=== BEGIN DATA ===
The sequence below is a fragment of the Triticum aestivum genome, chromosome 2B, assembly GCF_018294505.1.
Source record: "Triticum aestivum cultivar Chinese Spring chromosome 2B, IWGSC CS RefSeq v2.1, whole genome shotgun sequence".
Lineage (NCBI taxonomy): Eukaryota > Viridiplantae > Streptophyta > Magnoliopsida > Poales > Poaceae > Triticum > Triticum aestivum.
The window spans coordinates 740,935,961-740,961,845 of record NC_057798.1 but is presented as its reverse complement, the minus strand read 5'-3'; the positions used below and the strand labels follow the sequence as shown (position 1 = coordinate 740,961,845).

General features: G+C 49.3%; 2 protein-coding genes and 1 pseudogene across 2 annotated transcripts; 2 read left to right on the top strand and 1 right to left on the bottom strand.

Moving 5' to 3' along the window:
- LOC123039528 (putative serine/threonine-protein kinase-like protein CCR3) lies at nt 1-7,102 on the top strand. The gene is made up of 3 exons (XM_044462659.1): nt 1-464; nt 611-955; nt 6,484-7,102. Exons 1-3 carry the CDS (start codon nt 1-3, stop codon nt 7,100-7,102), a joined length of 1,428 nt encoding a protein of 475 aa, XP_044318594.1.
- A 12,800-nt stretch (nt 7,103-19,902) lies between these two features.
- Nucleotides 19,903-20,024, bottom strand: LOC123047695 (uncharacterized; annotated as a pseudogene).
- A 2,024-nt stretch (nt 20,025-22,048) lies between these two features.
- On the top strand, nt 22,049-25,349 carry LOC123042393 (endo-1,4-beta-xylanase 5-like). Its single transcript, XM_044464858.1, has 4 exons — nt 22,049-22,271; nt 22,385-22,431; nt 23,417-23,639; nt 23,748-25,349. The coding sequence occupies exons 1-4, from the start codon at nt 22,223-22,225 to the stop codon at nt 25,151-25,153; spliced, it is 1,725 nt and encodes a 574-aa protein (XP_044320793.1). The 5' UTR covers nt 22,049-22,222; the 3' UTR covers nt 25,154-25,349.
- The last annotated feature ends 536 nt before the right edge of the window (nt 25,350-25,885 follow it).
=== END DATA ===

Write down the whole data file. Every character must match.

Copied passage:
The sequence below is a fragment of the Triticum aestivum genome, chromosome 2B, assembly GCF_018294505.1.
Source record: "Triticum aestivum cultivar Chinese Spring chromosome 2B, IWGSC CS RefSeq v2.1, whole genome shotgun sequence".
Lineage (NCBI taxonomy): Eukaryota > Viridiplantae > Streptophyta > Magnoliopsida > Poales > Poaceae > Triticum > Triticum aestivum.
The window spans coordinates 740,935,961-740,961,845 of record NC_057798.1 but is presented as its reverse complement, the minus strand read 5'-3'; the positions used below and the strand labels follow the sequence as shown (position 1 = coordinate 740,961,845).

General features: G+C 49.3%; 2 protein-coding genes and 1 pseudogene across 2 annotated transcripts; 2 read left to right on the top strand and 1 right to left on the bottom strand.

Moving 5' to 3' along the window:
- LOC123039528 (putative serine/threonine-protein kinase-like protein CCR3) lies at nt 1-7,102 on the top strand. The gene is made up of 3 exons (XM_044462659.1): nt 1-464; nt 611-955; nt 6,484-7,102. Exons 1-3 carry the CDS (start codon nt 1-3, stop codon nt 7,100-7,102), a joined length of 1,428 nt encoding a protein of 475 aa, XP_044318594.1.
- A 12,800-nt stretch (nt 7,103-19,902) lies between these two features.
- Nucleotides 19,903-20,024, bottom strand: LOC123047695 (uncharacterized; annotated as a pseudogene).
- A 2,024-nt stretch (nt 20,025-22,048) lies between these two features.
- On the top strand, nt 22,049-25,349 carry LOC123042393 (endo-1,4-beta-xylanase 5-like). Its single transcript, XM_044464858.1, has 4 exons — nt 22,049-22,271; nt 22,385-22,431; nt 23,417-23,639; nt 23,748-25,349. The coding sequence occupies exons 1-4, from the start codon at nt 22,223-22,225 to the stop codon at nt 25,151-25,153; spliced, it is 1,725 nt and encodes a 574-aa protein (XP_044320793.1). The 5' UTR covers nt 22,049-22,222; the 3' UTR covers nt 25,154-25,349.
- The last annotated feature ends 536 nt before the right edge of the window (nt 25,350-25,885 follow it).